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This topic combines "OpenOffice" and "StarOffice".

Home Page: (aka OO.o, OpenOffice, Openoffice) is a powerful, free office suite for Windows (98 and above), Linux, Solaris, and OS X. OpenOffice is complete, full-featured, and compatible with many Microsoft's Office files. It has a drawing application, WYSIWYG HTML editor, graph creator, and more. OpenOffice is an useful alternative to Microsoft Office for casual Office needs and a great overall suite of tools that can supplement and, increasingly, replace current Office software.

It can be downloaded for free from the OpenOffice Web site It's commercial derivative StarOffice can be purchased from the Sun Web site


Originally called StarOffice and developed by a company called "StarDivision," it was purchased by Sun Microsystems during the summer of 1999. Sun then released the source code to the general public and named it OpenOffice in the hopes that it would encourage public development. The project has been considered a success and both OpenOffice and StarOffice have improved steadily since then. StarOffice is still sold and includes several more features but is not free.

OpenOffice Vs. Microsoft Office

From this * Newsforge article responding to Microsoft's portrayl of OpenOffice as more expensive. It is not in the public domain unlike other iA material.

Total Value Of OpenOffice

  1. Ease of Use: While computer users throughout the world (including this author) have become familiar with Microsoft's Office suites over the years, OpenOffice is not difficult to learn by simply using it. It's long been kept a secret, but no training in basic use of Office suites is needed; only advanced use of an Office suite may create a need for training -- regardless of which suite it is.
  2. Tailored Solutions: OpenOffice has the benefit of permitting more customized applications to interact with it due to ithe Freedom associated with the source code, which means it will allow more people to develop custom applications which interact with it. Microsoft products require more Microsoft products to interact with them, they come at a cost and limit what a developer can do since the source code is not available.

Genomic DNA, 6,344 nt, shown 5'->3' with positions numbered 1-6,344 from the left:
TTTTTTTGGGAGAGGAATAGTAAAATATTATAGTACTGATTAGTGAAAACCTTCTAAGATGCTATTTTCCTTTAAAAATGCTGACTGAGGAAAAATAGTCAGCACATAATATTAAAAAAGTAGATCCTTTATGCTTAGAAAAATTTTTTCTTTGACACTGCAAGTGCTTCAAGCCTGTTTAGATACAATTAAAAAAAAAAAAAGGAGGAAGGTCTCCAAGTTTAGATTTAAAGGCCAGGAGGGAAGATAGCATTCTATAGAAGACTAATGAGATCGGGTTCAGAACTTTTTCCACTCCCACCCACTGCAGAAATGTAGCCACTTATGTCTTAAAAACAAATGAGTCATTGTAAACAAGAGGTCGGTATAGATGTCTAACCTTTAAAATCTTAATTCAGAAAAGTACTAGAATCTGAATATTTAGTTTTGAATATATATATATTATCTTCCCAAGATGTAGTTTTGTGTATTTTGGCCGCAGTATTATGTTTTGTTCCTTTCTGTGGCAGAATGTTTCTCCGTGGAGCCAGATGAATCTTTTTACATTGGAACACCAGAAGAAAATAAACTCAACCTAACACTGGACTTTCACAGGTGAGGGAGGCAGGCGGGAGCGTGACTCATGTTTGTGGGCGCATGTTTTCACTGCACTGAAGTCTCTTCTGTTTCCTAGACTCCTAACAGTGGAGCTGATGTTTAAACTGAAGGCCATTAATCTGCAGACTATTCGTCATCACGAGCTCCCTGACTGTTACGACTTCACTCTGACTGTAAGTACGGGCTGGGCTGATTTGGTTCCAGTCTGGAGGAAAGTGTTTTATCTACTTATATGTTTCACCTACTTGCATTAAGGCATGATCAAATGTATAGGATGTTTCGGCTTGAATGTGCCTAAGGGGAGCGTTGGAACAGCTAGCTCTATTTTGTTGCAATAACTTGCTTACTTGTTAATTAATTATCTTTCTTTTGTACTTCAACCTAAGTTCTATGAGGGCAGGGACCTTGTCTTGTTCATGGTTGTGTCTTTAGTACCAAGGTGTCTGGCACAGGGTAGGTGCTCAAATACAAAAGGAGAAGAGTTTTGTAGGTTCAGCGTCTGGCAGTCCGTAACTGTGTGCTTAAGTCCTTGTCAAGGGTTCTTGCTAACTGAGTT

3. Better and Faster Work: Such comparisons are inherently flawed, since they would have to have the same users doing the same work on different Office suites. Let's face it: Users just want to do what they have to with their software. In this regard, OpenOffice facilitates this just as Microsoft Office does, but has the benefit of having the source code available for allowing more applications to interact with it. This means more potential productivity when dealing with the business logic of a SMB.
  4. Seamless Data Exchange: Microsoft claims seamless data exchange within Microsoft Office - but it's only between people using Microsoft products. OpenOffice allows people who use a variety of operating systems and data formats to interact with each other. Microsoft Office does not.
  5. Easier Deployment and Maintenance: Installation for either package is very simple. OpenOffice does have a clear benefit here: Service packs are not something one has to constantly look for (at this time). Further, simply installing the latest version of OpenOffice over a later version takes less overall time than constantly updating via patches and service packs.
  6. Security: Microsoft is brave to bring viruses into its marketing strategy when it has been one of Microsoft's greatest problems, despite all the nice things their Marketing brochures have to say about how secure it is. Where the rubber meets the road, Microsoft Office loses.
  7. Investment You Can Trust: Using OpenOffice is an investment of your time, your energy and your future of being able to interoperate with people around the world, without worrying about what operating system that they use. Microsoft Office is an investment in Microsoft's time, energy and future.
Final Words
Microsoft used to have an advertisement asking where you wanted to go today; this is more true of OpenOffice since it allows you more control of your data through vendors and even inhouse staff who can help with it. Microsoft is dictating a future; this is why they do not allow Open Standards.
This is also why Microsoft spends so much time in courts around the world.
Copyright (c) 2004, Taran Rampersad.


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